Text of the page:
For generations before the “Economic Miracle” took place in the decades following World War II, Japan was a poor country. People recycled everything. Nothing was wasted, and the word “mottainai” (waste nothing!) was a ubiquitous exclamation used by every frugal parent to warn children about wasting a bite of food or a scrap of cloth or paper.

All of the textiles and garments on view were made from bast fibers foraged from the forest, or patched and quilted together from second-hand scraps of cotton garments of city-dwellers who traded their hand-me-downs with the farmers for rice and vegetables.

The exhibition represents a wide variety of traditional textile making and decorating techniques, including sashiko stitching, bast fiber weaving and dyeing, and patchwork quilting, the latter referred to as boro.”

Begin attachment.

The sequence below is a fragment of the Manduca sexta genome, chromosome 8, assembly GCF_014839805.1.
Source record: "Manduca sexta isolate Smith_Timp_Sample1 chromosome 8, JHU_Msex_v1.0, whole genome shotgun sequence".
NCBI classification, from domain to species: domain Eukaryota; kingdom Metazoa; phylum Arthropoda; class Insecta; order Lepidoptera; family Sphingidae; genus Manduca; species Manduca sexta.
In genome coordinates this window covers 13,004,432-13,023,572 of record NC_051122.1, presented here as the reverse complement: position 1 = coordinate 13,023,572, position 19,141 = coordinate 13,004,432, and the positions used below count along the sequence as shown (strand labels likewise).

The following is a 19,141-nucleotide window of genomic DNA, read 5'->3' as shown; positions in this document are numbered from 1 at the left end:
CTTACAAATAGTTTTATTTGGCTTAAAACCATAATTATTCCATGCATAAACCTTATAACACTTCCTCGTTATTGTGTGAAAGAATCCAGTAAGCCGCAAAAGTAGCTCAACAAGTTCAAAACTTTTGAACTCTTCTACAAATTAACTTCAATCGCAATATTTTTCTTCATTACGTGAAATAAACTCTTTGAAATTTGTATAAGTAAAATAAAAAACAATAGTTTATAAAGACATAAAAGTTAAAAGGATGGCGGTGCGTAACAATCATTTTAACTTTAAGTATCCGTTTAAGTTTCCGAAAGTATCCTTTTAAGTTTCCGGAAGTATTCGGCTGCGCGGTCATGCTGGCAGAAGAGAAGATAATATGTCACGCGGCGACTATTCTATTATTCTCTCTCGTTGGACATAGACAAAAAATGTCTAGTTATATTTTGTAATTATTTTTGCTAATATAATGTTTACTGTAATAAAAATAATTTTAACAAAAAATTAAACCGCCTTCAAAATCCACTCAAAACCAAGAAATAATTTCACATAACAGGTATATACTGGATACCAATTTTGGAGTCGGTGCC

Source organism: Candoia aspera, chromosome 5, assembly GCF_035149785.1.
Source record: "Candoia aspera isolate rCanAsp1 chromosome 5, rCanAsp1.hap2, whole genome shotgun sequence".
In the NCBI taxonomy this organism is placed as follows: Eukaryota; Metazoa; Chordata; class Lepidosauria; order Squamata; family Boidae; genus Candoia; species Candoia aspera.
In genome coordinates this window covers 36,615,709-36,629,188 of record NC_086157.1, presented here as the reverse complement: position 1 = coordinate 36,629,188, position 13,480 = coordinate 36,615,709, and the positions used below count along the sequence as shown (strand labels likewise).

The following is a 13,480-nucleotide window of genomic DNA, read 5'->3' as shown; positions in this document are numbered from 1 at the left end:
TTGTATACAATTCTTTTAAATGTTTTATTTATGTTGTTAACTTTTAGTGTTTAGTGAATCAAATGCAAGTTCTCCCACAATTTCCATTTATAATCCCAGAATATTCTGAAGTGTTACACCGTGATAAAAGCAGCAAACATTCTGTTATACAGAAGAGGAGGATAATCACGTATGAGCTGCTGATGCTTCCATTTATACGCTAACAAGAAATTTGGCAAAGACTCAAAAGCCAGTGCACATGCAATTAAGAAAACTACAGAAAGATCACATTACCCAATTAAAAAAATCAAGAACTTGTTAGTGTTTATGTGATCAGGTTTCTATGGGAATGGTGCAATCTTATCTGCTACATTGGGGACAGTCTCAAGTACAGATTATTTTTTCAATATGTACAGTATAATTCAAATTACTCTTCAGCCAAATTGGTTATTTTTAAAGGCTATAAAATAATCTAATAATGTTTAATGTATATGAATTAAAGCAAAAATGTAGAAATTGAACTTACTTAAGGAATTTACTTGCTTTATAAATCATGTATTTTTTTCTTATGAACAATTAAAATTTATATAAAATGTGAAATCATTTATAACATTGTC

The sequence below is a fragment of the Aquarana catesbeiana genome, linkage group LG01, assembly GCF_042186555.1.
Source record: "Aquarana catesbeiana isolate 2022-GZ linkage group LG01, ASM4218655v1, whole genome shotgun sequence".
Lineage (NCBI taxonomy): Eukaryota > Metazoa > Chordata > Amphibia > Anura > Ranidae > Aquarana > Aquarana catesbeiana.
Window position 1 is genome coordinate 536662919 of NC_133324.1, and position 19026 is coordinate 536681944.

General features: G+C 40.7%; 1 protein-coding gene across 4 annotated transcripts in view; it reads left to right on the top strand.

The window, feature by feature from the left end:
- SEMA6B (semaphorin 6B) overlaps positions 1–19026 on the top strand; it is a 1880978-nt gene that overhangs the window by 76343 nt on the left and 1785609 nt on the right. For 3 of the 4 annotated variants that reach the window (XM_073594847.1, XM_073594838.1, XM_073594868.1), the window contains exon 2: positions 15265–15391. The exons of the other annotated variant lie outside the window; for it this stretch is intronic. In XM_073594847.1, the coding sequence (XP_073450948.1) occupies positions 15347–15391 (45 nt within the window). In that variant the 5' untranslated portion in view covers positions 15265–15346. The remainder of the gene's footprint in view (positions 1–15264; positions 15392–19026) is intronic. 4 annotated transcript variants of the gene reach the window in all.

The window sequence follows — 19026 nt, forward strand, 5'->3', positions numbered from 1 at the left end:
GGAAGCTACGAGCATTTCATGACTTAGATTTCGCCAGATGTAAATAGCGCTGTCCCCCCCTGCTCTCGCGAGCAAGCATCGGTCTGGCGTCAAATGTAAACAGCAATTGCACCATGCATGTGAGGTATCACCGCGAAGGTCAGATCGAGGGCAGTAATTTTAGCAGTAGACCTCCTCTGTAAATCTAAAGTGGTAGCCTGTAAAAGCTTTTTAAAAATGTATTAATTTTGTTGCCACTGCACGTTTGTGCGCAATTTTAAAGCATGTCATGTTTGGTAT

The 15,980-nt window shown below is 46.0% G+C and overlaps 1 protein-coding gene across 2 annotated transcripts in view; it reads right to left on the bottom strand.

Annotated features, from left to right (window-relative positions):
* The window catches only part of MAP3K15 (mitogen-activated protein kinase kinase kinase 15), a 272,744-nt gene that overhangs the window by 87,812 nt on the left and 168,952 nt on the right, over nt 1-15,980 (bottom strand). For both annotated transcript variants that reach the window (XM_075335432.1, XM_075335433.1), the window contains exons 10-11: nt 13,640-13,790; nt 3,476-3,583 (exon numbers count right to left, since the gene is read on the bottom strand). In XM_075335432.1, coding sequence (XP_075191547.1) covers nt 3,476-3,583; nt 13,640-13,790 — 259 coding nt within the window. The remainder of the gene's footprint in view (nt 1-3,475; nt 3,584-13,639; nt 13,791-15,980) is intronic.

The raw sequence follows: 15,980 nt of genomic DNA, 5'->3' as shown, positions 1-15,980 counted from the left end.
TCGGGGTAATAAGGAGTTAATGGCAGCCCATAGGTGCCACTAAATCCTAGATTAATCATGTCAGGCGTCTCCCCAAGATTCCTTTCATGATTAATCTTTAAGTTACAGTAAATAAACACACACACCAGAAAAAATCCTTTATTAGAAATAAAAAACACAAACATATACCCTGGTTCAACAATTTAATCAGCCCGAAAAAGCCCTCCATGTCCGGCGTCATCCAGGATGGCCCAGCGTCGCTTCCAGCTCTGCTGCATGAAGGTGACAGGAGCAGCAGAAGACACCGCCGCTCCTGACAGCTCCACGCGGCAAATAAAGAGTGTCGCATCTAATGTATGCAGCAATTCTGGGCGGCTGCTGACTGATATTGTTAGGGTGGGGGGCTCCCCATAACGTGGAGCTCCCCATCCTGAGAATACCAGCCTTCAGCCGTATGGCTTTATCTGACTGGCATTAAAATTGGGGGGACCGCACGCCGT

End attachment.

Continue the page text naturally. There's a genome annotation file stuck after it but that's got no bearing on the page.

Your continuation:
“Kei explains, “The old adage about saving patches of cloth large enough to wrap 3 beans came from a time when all textiles were precious. People in pre-industrial Japan would patch together various bits of cloth in long rolls. Until the modern era, cotton was difficult to come by in rural areas, especially in northern Japan. Farmers’ clothes were made from hand-spinning such things as linden bark, wisteria vines and kudzu vines. Used washi paper was also cut into strips, hand-spun and woven with cotton to create shifu, an excellent light textile with subtle black highlights from the sumi ink inscriptions written on the paper during its earlier ‘incarnation.’ Nothing was wasted.”

Editor’s note: It’s interesting that the term “mottainai” and the frugality it represents still resonates with the Japanese.  It was a term I heard frequently growing up and still remember my mom making me finish literally every single grain of rice, telling me, “Mottainai.  The farmers worked hard over every grain of rice.  It’s not to be wasted.”  Clearly a leftover sentiment from economically insulated and post-war Japan.